The frequency with which you change out your turntable belt has a few varying factors. If you use your turntable almost every day for at least a couple of hours, then you are much more likely to need to change your belt more often. A typical turntable belt can last anywhere from 3 to 5 years or even longer.

If you are someone that only uses your turntable every once in a while, then you may get the longest amount of use from a belt. One of the best ideas it to simply look at your belt about every six months to a year if you use the turntable a lot. If you use it less often, then check the belt once a year or so.

When checking your belt, hold it up to a light and see if it looks shiny or glossy. See if there are any tiny cracks in the rubber. These can be signs that you need to go ahead and replace the belt with a new one. Replacing a bad belt early on will ensure you will get the best sound from your vinyls. If the belt looks good, simply put it back.

What Size Turntable Belt Do I Need?

Turntable belts come in many different sizes. You might think you must take your turntable to a repair shop in order to make sure you get the right size, but that’s really not necessary. There is a fairly simple measuring method you can use. It’s easy to purchase a new belt from a local store that sells them or you can easily order the correct size online.

You will need to first remove your old belt from underneath the platter. The platter is easy to remove. Remove the old belt. You can not just simply measure the total length of an old belt because when they are well worn, they have more than likely stretched out. A turntable belt must fit snugly around the pulley parts in order for the turntable to spin correctly.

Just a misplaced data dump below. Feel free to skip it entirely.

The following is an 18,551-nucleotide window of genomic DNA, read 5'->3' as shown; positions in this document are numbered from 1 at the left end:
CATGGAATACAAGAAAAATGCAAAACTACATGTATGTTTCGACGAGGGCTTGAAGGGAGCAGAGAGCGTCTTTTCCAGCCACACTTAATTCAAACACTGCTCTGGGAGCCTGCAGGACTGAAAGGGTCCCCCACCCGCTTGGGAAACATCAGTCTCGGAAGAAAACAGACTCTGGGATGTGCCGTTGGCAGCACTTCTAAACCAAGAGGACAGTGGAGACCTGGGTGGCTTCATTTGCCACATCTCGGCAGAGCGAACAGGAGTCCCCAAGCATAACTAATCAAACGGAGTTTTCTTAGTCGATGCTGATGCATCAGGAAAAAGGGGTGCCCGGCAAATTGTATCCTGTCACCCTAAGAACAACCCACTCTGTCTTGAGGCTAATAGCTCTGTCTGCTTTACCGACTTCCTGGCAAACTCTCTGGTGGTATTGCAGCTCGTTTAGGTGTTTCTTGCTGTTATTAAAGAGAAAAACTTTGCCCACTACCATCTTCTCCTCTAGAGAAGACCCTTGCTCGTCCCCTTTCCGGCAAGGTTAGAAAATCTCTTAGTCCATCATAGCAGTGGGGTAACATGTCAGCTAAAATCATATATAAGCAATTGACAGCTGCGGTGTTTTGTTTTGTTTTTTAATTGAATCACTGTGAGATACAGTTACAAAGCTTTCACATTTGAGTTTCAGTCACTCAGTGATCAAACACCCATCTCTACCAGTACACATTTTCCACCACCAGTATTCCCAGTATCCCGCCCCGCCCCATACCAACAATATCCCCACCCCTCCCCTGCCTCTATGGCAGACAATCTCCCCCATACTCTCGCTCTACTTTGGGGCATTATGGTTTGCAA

Next, you will need a non-stretchable string long enough to go around all parts of the pulley. Follow the same path on the pulley that the belt was on. Start by placing the string at one point of the pulley system. You can secure the end with a piece of tape.

Then wrap the string around the pulley path and meet the other end of the string where you started. Use a marker to mark the end of the string. Once you have marked the length on the string you can remove it and measure it.

What you will end up needing is a belt that is 3-5% shorter than your string measurement. This will ensure the correct belt tension when you play your vinyls. You also need to notice whether your belt is flat, square or round and how thick it is.

How Tight Should a Turntable Belt Be?

How tight or loose your turntable belt is matters a lot. You must have the right amount of tension on the belt to ensure the vinyls will sound correctly when played. A loose belt can cause slippage. A belt that is too tight can put too much tension on pulley parts.

The belt must be tight enough so that it holds on the inner hub with minimal stretching. You can deduct 5-10mm from the circumference to calculate the right length. In other words, if you have the correct belt size you will not need more than 5-10% stretch to get the belt around the pulley system.

If you followed the step above about determining what size turntable belt you need, then the belt should go around the pulley parts smoothly with just a slight bit of stretching.


Add Comment